Caleb Brown: This is the Cato daily podcast for Monday, September 22, 2014. I’m Caleb Brown. t last week’s Constitution Day event at the Cato Institute, New York Law School professor and former head of the American Civil Liberties Union, Nadine Strossen discussed the case of McCutcheon v. FEC. In particular, she discussed how the case has been misrepresented in the media and misunderstood by its opponents.
Nadine Strossen: This was the sixth decision by the Roberts Court to review campaign finance regulations and the sixth to strike down the challenge regulations on First Amendment grounds. These decisions have been incredibly maligned and misunderstood, thanks to a lot of media distortion by media outlets that all have an unacknowledged conflict of interest because their voices are amplified by every law that restricts other voices in the campaign context. The hysterical overreactions that greeted McCutcheon lumped it together with the court’s 2010 Citizens United ruling as dooming democracy. Now, let me note two points in response, briefly. First, predictions that big money would drown out other voices have been proven wrong in both elections that have taken place since Citizens United was decided. nd secondly, these two cases deal with very distinct issues which, too often, get lumped together. Citizens United struck down limits on independent expenditures by corporations and unions, where as McCutcheon struck down aggregate limits on contributions by individuals, and as I will explain, those are very distinct phenomenon and have been throughout the court’s campaign finance jurisprudence. Now, I personally have felt a special connection to the McCutcheon case ever since two old friends and colleagues of mine wrote a book about it, When Money Speaks by Ronald Collins and David Skover. Cato hosted a terrific panel about the McCutcheon decision the spring at which Ron spoke. You can watch it on Cato’s website, which I certainly enjoyed doing, and also, I highly recommend, for those of you who are really interested in this case, the terrific article in the Cato Supreme Court Review that Allen Dickerson wrote. Well, Ron and David, in their book, were so kind as to dedicate this terrific book to Nadine Strossen, the first lady of liberty, but I say that not because I have an inflated ego - to the contrary, my defense of letting money speak, to paraphrase their title, has, in most of my circles, caused me to be called a puppet of plutocracy, not a champion of liberty. Seriously. nd this ties into some of the remarks that Ilya was making. There are very few liberal civil libertarians who oppose campaign finance regulations, even within the ACLU, and a number of you are asking me about all the media about this recently. I know Cato is completely unfamiliar with disagreements within organizations, strange as it is, even within the ACLU, we’ve been having debates and those of us who are First Amendment absolutists have been losing some ground, although I’m happy to say that in contrast with former ACLU leaders, the current ACLU is very strongly opposing and effectively opposing, the proposed constitutional amendment on this ground. If you want more in the weeds detail I’d be happy to answer questions but I don’t want to divert too much from the case at hand. It was the ACLU that long spearheaded the fight against all of these laws, including in the 1976 landmark case Buckley v. Valeo in which the ACLU was both the plaintiff and co-counsel and opposed every single aspect of the Federal Election Campaign Act. This summer I teamed up with one of the few other, what I’m now calling, liberaltarians, who oppose government regulations in this area, namely Floyd Abrams for an IQ squared debate and I’d like to note that one of the leaders of the fantastic IQ squared program is Nick Rosenkranz, who is also a Cato senior fellow and who will be speaking here today. Despite the fact that Floyd is demonstrably one of the nation’s most effective advocates, the live audience at our debate voted overwhelmingly against our defense, even of the right to spend your own money on your own political expression. nd polls indicate that this reaction is typical, which is really worrisome when you consider the ongoing push for a constitutional amendment to overturn Supreme Court rulings in this area which would make a gaping exception to the First Amendment for the very political expression that is at the core of the First Amendment. So even though we deregulation supporters have been winning in the Supreme Court, I would say because we have been winning in the Supreme Court, we have been losing the proverbial battle for hearts and minds. nd worse yet, the contempt - and that’s not an overstatement - the contempt and disdain that have been heaped upon the Supreme Court rulings in this area have spilled over into a more general disdain for the First Amendment, which Ilya alluded to, even among key institutions that one would expect and hope to be especially protective of free speech, including the media and including universities, so I really want you to keep this broader concern in mind as we directly consider McCutcheon. gain, it struck down aggregate limits that federal law imposes on someone’s total contributions to all federal candidates and committees, in contrast with base limits on each single contribution. The aggregate limits restrict how many candidates or committees a donor may support. McCutcheon is the first time that the court ever struck down a federal contribution limit, and that’s important in light of the distinction, as I mentioned, the court has drawn consistently between contributions to campaigns on the one hand versus expenditures in support of campaigns on the other hand. That distinction goes all the way back to Buckley. Buckley said that contributions are both less central to free expression and more likely to cause quid pro quo corruption or its appearance, so Buckley subjected expenditure limits to what we lawyers call strict scrutiny, presumptively unconstitutional, and struck down all such limits in that case, whereas its subjected contribution limits only to intermediate scrutiny more deferential to Congress and upheld all such limits. That dichotomy was controversial from the get-go. s I said, the ACLU and the other plaintiffs opposed the contribution limits on the same grounds that we opposed the expenditure limits. Since then that dichotomy has gotten even more controversial as we live with its unintended adverse consequences, among other things, the pernicious combination of an unlimited demand for funds with the need to raise them in strictly limited increments. nd that has led to the huge amount of time that candidates have to spend in fundraising and it also makes it harder for non-incumbents to mount meaningful challenges, because relatively unknown candidates depend on seed money to get started. few large contributions from the necessarily small donor base that they have at the outset. Notably, one of the Buckley plaintiff’s was Eugene McCarthy who repeatedly said he could not have mounted his historic challenge to Lyndon Johnson without very large contributions from a small handful of fat cat liberal donors and McCarthy could never understand how liberals could possibly support these limits in light of that experience. So, the ACLU argued in Buckley that contribution limits, as well as spending limits, violate not only free speech and association principles, but also violate the very equality principles that are said to justify those limits perversely. I continue to believe that invalidating contribution limits would boost democratic and egalitarian ideals as well as free speech, so I welcome McCutcheon as a small but notable step in that direction. Now, to be sure, the court in McCutcheon declined the request to reverse Buckley’s general distinction outright. That was a request that was made not only by the plaintiff, but also by some friends of the court, including the Cato Institute in a very forceful brief that was written by Ilya and Sophie Cole. The court said it had no occasion to reconsider Buckley’s general deference toward contribution limits because it conceded that the aggregate limits failed even deferential scrutiny. On the other hand, McCutcheon did reverse the portion of Buckley which had upheld the aggregate limits that were then in effect. To explain how the court reached that result I have to give you a little background. In Buckley, the court said there was little, if any, evidence that unlimited campaign contributions actually caused quid pro quo corruption, which is the exchange of money for political favors, which was already illegal under bribery laws. However, in an excess of caution, the court still upheld contribution limits as a prophylactic measure to prevent circumvention of the existing laws. Ever since then, the government has sought to justify all new regulations as attempts to avoid circumvention of existing regulations even without any evidence that existing regulations are not working. So, to quote the court, prophylaxis upon prophylaxis. McCutcheon has followed that pattern. The base contribution limit to candidates, $2,600, presumes that contributions at that level aren’t large enough to create even a presumption of corruption. s campaign finance attorney James Bopp commented, that number is so low it can’t even buy a democrat congressman. So, logically, multiple such contributions to many candidates also don’t create even an appearance of corruption of any of those candidates. Therefore the government had to come up with another rationale for the aggregate limit, and here’s what it was: that the aggregate limit was needed to stop the donor from colluding with multiple candidates to whom the donor gave money so that all of those candidates would collude to pass on all of those contributions to a single candidate in such a way that the single candidate would realize who the original donor was and be inappropriately beholden to that donor. The McCutcheon court rightly concluded that this rationale has many flaws. First, there’s no evidence that any such schemes have ever been implemented, so the government and the Supreme Court dissenters had to rely on wild hypotheticals. Second, any such schemes would violate existing regulations. Third, the court suggested alternative new regulations that could further prevent this hypothetical possibility, speculative possibility, from occurring that would be less burdensome on speech. Well, the vote was five to four to strike down the aggregate limits. Chief Justice Roberts’s opinion was only for a four-justice plurality. Justice Thomas refused to join that opinion because he has had a longstanding position that contribution limits should be fully unconstitutional. lthough the plurality refused to join him in taking that step explicitly, Justice Thomas explained that the plurality’s rationale, the plurality did not have a rationale that was consistent with constitutional - with limits on contribution on limits. nd I’m running out of time so I’m not going to explain the details of that but I do agree with Justice Thomas when he says that the ongoing rule or limits of the court’s ongoing upholding of base contribution limits is now a rule that is lacking a rationale. So that’s a seriously - and the dissenters, the dissent by Justice Breyer really critiqued the plurality opinion from that perspective, that it does undermine, although it didn’t explicitly overturn base contribution limits. There is a second really significant way in which McCutcheon drills a hole into existing campaign finance regulations and that is that it explicitly sets out as a concrete and categorical rule that the only rationale that will be accepted for any campaign finance regulations is quid pro quo corruption, the exchange of political favors for money, or its appearance and, very importantly, and explicitly and categorically for the first time, the court clearly rejected a broader, more malleable concept of corruption that could just, was said to justify, in a few past decisions, to justify regulations this concept of undue access or influence. Many of us believe that that is what democracy is all about. You vote for a candidate, you give money to a candidate because you want that person to share and be responsive to your concerns. That is not corruption, that is democracy in action. nd a final positive aspect, long-going, long range aspect of McCutcheon is that it is, could well lead to deregulation of contributions to political parties. This was something that was emphasized I thought very effectively in Cato’s Supreme Court brief, which explained that one of the adverse impacts of the current regime has been to reduce the role of political parties, putting them in a straightjacket with their increased accountability and transparency. I suspect that I’m out of time, so I should come to my conclusion, which is that - let me just quote - I’m sure you’ll give me time to quote Cato’s brief on this point, that these regulations have pushed the flow of money away from candidates and parties toward unelected, nontransparent advocacy groups, leading to a decrease in political competition, so ironically this regulatory regime, quoting the Cato brief, undermines the main goals of most campaign finance reformers, political accountability, and open government. nd McCutcheon is, to quote David Brooks, a small step back toward a party-centric system, and that’s positive. I’ll give the second last word to Justice Breyer’s vitriolic dissent in McCutcheon, where he said the court’s ruling undermines, perhaps devastates what remains of campaign finance reform, to which I say, hear, hear.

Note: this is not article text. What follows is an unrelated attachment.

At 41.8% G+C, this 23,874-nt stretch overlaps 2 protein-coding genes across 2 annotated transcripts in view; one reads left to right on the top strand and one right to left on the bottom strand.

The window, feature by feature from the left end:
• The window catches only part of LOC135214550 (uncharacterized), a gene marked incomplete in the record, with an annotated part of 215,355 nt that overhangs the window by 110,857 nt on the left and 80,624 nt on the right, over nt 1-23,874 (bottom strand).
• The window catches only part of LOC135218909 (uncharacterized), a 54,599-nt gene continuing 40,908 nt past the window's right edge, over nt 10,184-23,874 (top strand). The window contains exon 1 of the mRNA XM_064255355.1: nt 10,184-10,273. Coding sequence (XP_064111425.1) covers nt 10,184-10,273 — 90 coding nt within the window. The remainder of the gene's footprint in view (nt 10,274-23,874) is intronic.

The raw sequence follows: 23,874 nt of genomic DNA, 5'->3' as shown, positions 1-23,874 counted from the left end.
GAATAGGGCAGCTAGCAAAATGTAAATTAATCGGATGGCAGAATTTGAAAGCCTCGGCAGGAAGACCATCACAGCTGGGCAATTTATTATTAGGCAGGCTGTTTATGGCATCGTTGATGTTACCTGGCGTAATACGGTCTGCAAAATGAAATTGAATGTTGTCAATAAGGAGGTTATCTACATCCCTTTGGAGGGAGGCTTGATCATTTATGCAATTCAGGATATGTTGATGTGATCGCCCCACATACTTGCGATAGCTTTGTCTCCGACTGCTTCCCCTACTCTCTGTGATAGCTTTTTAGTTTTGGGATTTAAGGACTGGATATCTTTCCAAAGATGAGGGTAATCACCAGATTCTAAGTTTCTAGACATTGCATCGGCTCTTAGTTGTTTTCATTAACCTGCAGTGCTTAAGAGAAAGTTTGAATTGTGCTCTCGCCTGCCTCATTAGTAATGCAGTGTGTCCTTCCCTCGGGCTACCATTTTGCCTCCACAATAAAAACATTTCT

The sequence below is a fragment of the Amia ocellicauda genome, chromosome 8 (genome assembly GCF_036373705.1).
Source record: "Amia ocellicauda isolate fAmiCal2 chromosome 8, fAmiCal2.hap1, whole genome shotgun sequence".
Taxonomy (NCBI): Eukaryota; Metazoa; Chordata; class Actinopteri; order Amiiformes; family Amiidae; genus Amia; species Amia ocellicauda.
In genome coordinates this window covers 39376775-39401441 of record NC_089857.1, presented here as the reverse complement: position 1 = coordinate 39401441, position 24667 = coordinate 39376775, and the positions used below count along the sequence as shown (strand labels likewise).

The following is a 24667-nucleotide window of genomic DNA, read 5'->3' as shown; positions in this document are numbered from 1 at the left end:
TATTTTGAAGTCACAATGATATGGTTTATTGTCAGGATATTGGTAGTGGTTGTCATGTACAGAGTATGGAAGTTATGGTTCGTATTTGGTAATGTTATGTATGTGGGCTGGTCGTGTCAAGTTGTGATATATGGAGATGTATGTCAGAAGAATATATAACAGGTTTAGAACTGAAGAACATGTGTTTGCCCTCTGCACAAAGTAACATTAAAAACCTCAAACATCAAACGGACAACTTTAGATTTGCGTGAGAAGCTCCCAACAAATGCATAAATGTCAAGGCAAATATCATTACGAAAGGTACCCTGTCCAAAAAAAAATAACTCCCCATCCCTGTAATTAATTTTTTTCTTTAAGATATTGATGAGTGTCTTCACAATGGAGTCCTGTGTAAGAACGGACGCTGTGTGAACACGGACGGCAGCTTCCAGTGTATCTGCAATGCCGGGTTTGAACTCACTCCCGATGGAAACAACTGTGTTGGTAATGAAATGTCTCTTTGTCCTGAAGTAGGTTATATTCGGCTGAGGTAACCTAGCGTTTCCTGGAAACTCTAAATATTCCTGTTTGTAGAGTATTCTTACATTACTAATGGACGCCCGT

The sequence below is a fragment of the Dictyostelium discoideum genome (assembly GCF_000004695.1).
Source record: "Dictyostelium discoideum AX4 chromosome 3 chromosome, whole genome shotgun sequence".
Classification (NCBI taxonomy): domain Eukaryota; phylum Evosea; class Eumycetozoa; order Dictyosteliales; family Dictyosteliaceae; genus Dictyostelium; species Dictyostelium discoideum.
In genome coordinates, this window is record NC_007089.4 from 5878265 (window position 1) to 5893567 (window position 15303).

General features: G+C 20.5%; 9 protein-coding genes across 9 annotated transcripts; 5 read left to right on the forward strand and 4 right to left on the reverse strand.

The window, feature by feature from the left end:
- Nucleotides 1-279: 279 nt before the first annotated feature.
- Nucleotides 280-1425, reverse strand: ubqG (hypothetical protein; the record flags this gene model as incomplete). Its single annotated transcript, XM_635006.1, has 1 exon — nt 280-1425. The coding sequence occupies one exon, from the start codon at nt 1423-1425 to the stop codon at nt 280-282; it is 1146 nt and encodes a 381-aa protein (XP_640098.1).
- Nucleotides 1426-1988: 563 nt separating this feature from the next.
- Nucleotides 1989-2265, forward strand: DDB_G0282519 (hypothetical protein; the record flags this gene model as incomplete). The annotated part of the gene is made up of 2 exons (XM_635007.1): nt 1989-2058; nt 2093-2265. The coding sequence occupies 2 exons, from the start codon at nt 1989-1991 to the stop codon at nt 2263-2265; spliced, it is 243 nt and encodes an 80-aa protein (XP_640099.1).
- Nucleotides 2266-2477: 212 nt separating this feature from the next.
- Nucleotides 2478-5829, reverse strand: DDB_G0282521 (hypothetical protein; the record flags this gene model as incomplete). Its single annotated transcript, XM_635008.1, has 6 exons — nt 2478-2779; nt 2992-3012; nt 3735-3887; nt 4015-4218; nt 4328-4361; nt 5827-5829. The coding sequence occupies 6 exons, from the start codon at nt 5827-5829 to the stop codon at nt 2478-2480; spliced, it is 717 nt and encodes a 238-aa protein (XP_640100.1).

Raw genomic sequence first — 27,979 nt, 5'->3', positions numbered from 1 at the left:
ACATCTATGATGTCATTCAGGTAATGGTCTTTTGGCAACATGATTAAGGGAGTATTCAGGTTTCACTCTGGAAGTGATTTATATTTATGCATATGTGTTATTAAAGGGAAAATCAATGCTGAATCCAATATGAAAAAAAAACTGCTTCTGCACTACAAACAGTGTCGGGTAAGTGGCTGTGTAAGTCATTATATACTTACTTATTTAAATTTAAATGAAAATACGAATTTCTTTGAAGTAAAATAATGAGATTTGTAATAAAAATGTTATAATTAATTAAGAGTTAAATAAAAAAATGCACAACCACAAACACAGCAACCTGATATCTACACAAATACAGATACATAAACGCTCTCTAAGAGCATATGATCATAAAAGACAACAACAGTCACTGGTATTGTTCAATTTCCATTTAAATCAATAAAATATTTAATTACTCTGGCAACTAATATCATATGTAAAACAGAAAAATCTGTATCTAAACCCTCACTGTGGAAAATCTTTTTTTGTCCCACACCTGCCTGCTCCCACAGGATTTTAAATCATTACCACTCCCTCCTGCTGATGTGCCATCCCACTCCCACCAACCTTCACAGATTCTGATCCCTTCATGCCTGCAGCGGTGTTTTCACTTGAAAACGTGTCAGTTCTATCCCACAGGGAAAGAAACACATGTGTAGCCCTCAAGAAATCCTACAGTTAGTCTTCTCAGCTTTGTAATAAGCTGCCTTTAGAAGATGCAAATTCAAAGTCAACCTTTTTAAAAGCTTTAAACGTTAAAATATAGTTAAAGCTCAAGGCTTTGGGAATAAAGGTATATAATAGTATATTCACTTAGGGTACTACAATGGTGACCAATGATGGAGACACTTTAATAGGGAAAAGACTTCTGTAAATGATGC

Caleb Brown: Nadine Strossen was head of the American Civil Liberties Union from 1991 to 2008. She is a professor of law at New York Law School. You can watch our full Constitution Day events at our website, CATO.org.